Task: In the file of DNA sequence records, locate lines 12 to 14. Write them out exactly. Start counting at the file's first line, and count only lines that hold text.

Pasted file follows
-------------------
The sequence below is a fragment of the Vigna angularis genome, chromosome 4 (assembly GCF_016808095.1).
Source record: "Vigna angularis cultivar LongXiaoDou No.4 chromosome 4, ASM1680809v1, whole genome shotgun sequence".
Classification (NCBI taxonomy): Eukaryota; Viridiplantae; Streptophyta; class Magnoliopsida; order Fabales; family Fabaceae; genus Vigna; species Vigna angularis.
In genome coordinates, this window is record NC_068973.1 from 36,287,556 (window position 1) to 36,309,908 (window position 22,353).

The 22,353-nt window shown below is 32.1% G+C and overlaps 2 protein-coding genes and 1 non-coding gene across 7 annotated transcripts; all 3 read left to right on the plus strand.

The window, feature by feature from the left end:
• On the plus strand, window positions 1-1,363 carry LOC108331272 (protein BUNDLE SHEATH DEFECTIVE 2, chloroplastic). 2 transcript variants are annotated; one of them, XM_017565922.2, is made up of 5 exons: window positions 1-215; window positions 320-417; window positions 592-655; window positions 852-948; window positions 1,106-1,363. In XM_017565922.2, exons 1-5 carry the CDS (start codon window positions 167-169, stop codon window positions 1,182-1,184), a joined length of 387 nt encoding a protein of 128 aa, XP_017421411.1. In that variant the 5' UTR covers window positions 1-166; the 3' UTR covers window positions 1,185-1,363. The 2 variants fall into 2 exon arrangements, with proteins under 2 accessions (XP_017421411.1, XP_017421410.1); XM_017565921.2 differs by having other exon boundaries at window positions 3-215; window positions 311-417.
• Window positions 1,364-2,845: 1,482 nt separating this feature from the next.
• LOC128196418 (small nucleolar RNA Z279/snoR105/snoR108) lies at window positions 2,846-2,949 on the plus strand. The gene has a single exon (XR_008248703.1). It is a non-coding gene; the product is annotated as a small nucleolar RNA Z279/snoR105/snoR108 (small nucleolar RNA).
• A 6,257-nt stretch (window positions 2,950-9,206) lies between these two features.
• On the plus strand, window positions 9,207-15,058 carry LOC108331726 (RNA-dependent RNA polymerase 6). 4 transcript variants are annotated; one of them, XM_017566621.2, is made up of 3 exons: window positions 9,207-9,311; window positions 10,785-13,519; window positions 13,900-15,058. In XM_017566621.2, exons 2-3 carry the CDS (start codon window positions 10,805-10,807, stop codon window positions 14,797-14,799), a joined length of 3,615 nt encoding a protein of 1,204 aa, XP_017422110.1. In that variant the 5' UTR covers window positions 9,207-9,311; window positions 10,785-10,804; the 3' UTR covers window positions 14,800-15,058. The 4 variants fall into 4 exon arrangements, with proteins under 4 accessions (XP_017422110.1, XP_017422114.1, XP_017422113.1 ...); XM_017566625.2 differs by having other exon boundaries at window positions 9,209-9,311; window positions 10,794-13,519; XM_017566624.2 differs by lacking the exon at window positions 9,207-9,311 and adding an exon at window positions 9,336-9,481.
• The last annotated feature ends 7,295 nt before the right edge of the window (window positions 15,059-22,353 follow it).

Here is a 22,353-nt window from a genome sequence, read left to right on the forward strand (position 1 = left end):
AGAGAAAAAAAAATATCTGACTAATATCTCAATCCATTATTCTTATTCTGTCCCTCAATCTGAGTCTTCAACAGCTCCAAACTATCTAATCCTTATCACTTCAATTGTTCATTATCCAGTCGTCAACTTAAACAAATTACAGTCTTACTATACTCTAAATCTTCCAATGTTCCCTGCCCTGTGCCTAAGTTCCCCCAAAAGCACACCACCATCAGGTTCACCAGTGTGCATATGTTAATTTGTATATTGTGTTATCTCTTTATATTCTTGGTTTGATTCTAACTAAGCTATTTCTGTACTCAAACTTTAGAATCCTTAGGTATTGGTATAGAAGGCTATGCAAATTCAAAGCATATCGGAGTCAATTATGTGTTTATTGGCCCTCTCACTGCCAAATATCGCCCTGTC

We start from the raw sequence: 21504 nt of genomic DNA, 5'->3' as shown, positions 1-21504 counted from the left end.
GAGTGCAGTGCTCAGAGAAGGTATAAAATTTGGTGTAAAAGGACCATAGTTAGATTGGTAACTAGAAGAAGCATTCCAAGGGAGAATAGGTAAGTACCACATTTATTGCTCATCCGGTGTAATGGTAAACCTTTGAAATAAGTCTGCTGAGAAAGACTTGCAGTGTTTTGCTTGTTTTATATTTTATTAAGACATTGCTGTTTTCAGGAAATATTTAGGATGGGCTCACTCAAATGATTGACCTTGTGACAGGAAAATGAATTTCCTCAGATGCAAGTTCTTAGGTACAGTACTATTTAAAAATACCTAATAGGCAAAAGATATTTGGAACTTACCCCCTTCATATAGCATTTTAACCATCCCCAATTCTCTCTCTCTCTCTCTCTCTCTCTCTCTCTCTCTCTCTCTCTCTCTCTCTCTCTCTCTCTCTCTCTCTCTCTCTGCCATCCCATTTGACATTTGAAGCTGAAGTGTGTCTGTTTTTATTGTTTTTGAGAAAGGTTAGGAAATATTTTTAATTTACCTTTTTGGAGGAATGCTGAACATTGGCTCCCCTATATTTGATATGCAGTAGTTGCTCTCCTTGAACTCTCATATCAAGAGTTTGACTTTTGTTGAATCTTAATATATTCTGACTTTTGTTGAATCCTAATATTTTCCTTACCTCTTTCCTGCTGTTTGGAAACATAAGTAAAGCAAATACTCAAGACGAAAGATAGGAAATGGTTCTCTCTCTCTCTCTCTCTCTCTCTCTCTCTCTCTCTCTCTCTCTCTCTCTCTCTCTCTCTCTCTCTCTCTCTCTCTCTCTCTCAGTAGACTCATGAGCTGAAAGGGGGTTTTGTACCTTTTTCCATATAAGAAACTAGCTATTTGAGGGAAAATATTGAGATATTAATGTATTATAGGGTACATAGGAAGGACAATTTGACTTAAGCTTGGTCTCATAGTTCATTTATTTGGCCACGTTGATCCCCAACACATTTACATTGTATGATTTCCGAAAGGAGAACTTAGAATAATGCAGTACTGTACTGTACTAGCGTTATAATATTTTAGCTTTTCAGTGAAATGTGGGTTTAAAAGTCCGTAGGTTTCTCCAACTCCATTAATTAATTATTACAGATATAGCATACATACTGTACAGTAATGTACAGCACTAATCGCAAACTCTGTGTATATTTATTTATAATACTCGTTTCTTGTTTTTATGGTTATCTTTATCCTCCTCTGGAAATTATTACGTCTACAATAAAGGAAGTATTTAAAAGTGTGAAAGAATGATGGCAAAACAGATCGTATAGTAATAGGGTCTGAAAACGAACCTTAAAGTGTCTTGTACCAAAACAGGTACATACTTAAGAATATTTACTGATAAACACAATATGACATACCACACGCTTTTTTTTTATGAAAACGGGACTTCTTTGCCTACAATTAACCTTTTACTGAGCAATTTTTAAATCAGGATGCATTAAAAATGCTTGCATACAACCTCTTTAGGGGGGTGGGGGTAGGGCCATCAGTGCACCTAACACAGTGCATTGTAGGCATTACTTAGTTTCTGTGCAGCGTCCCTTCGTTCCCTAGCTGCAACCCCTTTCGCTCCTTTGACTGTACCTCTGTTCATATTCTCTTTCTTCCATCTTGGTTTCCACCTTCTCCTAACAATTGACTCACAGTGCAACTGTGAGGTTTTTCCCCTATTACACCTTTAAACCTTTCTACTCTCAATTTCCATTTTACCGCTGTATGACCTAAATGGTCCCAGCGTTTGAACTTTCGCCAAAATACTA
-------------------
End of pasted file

• The last annotated feature ends 7,295 nt before the right edge of the window (window positions 15,059-22,353 follow it).

Here is a 22,353-nt window from a genome sequence, read left to right on the forward strand (position 1 = left end):
AGAGAAAAAAAAATATCTGACTAATATCTCAATCCATTATTCTTATTCTGTCCCTCAATCTGAGTCTTCAACAGCTCCAAACTATCTAATCCTTATCACTTCAATTGTTCATTATCCAGTCGTCAACTTAAACAAATTACAGTCTTACTATACTCTAAATCTTCCAATGTTCCCTGCCCTGTGCCTAAGTTCCCCCAAAAGCACACCACCATCAGGTTCACCAGTGTGCATATGTTAATTTGTATATTGTGTTATCTCTTTATATTCTTGGTTTGATTCTAACTAAGCTATTTCTGTACTCAAACTTTAGAATCCTTAGGTATTGGTATAGAAGGCTATGCAAATTCAAAGCATATCGGAGTCAATTATGTGTTTATTGGCCCTCTCACTGCCAAATATCGCCCTGTC